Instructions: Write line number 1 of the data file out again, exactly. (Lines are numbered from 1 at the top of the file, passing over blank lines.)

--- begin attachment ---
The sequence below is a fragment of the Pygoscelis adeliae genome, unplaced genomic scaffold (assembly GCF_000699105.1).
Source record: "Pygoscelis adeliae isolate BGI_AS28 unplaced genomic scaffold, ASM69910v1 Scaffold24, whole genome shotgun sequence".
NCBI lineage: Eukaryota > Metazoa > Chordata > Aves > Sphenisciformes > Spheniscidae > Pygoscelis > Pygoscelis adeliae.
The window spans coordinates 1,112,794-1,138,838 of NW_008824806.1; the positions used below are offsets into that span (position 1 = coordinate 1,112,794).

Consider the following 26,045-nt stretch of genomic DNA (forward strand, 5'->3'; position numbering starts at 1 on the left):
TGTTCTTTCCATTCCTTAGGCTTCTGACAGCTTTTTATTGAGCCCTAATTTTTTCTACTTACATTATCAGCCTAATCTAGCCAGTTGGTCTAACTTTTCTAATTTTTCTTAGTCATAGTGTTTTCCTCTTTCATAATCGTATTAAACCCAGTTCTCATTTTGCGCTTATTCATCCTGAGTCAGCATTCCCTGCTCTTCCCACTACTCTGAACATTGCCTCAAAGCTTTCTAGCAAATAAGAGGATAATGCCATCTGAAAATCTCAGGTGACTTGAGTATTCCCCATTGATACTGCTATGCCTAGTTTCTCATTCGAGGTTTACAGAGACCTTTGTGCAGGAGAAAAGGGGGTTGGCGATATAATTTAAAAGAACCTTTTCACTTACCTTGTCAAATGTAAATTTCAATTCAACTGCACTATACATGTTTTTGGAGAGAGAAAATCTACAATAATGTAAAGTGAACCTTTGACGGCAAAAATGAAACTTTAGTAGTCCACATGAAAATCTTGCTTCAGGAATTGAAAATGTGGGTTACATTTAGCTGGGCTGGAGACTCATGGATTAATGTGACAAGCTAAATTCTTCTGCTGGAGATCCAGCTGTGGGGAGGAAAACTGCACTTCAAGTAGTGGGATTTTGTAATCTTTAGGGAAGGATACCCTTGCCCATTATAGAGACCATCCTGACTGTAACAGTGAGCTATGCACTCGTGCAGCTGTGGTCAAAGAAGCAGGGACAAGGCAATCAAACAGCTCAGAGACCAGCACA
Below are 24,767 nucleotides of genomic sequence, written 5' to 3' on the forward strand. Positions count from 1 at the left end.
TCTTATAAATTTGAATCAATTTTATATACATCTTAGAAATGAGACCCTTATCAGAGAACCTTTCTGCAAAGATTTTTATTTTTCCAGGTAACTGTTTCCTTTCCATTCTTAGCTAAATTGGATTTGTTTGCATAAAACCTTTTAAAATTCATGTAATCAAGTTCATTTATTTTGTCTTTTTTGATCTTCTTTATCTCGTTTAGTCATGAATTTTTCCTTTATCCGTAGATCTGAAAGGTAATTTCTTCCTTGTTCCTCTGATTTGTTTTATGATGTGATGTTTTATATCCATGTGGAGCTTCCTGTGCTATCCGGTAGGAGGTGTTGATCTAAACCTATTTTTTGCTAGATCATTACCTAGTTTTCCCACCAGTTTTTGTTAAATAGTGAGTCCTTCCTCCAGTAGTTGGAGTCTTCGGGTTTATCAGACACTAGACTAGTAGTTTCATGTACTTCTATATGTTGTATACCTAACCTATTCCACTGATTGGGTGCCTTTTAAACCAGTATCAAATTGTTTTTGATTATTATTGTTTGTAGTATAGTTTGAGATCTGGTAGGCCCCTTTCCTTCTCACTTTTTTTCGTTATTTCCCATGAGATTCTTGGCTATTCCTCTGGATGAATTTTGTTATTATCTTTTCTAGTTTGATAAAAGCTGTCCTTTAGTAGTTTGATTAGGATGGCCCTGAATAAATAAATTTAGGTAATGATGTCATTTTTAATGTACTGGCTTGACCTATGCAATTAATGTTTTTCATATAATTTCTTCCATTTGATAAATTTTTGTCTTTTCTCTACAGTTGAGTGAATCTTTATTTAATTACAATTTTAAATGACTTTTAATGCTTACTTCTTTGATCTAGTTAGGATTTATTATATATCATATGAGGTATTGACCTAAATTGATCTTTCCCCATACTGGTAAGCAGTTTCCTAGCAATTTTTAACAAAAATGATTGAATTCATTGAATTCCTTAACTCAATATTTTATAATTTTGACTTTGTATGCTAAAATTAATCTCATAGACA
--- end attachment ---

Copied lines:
The sequence below is a fragment of the Pygoscelis adeliae genome, unplaced genomic scaffold (assembly GCF_000699105.1).